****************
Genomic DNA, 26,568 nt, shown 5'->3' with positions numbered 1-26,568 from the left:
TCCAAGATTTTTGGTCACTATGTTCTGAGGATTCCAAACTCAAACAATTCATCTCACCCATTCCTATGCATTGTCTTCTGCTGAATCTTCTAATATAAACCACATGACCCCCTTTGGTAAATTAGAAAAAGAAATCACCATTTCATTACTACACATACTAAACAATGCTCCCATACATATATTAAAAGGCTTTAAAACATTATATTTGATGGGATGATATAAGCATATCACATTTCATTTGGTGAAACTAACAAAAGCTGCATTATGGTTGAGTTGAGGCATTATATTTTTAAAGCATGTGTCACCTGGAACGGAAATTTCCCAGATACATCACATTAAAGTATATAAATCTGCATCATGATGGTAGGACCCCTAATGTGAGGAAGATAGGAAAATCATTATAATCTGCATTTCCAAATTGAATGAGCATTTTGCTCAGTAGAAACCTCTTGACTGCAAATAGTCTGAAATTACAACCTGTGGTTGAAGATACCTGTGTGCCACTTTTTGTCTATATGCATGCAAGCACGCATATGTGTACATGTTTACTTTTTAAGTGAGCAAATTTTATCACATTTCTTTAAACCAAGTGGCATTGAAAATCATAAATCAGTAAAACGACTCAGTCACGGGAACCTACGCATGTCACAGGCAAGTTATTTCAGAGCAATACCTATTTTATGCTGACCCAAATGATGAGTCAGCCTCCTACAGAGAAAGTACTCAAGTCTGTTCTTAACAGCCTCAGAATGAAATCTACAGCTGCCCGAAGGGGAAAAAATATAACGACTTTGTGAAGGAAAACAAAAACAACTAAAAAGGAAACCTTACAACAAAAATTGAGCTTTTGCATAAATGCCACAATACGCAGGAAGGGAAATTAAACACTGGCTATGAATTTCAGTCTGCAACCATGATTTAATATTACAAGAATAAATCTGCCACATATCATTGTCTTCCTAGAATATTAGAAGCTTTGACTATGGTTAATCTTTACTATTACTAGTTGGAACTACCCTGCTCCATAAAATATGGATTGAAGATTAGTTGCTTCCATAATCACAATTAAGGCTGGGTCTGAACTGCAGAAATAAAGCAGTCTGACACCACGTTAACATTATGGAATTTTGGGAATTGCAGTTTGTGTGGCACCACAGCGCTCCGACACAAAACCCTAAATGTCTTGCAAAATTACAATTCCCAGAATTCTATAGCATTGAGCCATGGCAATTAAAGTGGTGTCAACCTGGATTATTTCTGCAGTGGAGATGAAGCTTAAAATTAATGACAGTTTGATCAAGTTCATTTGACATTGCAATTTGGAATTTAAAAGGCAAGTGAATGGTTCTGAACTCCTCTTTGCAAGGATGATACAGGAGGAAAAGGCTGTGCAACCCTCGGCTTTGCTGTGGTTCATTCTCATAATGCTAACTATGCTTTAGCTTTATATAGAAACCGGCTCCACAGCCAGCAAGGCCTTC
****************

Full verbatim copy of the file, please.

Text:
Genomic DNA, 26,568 nt, shown 5'->3' with positions numbered 1-26,568 from the left:
TCCAAGATTTTTGGTCACTATGTTCTGAGGATTCCAAACTCAAACAATTCATCTCACCCATTCCTATGCATTGTCTTCTGCTGAATCTTCTAATATAAACCACATGACCCCCTTTGGTAAATTAGAAAAAGAAATCACCATTTCATTACTACACATACTAAACAATGCTCCCATACATATATTAAAAGGCTTTAAAACATTATATTTGATGGGATGATATAAGCATATCACATTTCATTTGGTGAAACTAACAAAAGCTGCATTATGGTTGAGTTGAGGCATTATATTTTTAAAGCATGTGTCACCTGGAACGGAAATTTCCCAGATACATCACATTAAAGTATATAAATCTGCATCATGATGGTAGGACCCCTAATGTGAGGAAGATAGGAAAATCATTATAATCTGCATTTCCAAATTGAATGAGCATTTTGCTCAGTAGAAACCTCTTGACTGCAAATAGTCTGAAATTACAACCTGTGGTTGAAGATACCTGTGTGCCACTTTTTGTCTATATGCATGCAAGCACGCATATGTGTACATGTTTACTTTTTAAGTGAGCAAATTTTATCACATTTCTTTAAACCAAGTGGCATTGAAAATCATAAATCAGTAAAACGACTCAGTCACGGGAACCTACGCATGTCACAGGCAAGTTATTTCAGAGCAATACCTATTTTATGCTGACCCAAATGATGAGTCAGCCTCCTACAGAGAAAGTACTCAAGTCTGTTCTTAACAGCCTCAGAATGAAATCTACAGCTGCCCGAAGGGGAAAAAATATAACGACTTTGTGAAGGAAAACAAAAACAACTAAAAAGGAAACCTTACAACAAAAATTGAGCTTTTGCATAAATGCCACAATACGCAGGAAGGGAAATTAAACACTGGCTATGAATTTCAGTCTGCAACCATGATTTAATATTACAAGAATAAATCTGCCACATATCATTGTCTTCCTAGAATATTAGAAGCTTTGACTATGGTTAATCTTTACTATTACTAGTTGGAACTACCCTGCTCCATAAAATATGGATTGAAGATTAGTTGCTTCCATAATCACAATTAAGGCTGGGTCTGAACTGCAGAAATAAAGCAGTCTGACACCACGTTAACATTATGGAATTTTGGGAATTGCAGTTTGTGTGGCACCACAGCGCTCCGACACAAAACCCTAAATGTCTTGCAAAATTACAATTCCCAGAATTCTATAGCATTGAGCCATGGCAATTAAAGTGGTGTCAACCTGGATTATTTCTGCAGTGGAGATGAAGCTTAAAATTAATGACAGTTTGATCAAGTTCATTTGACATTGCAATTTGGAATTTAAAAGGCAAGTGAATGGTTCTGAACTCCTCTTTGCAAGGATGATACAGGAGGAAAAGGCTGTGCAACCCTCGGCTTTGCTGTGGTTCATTCTCATAATGCTAACTATGCTTTAGCTTTATATAGAAACCGGCTCCACAGCCAGCAAGGCCTTC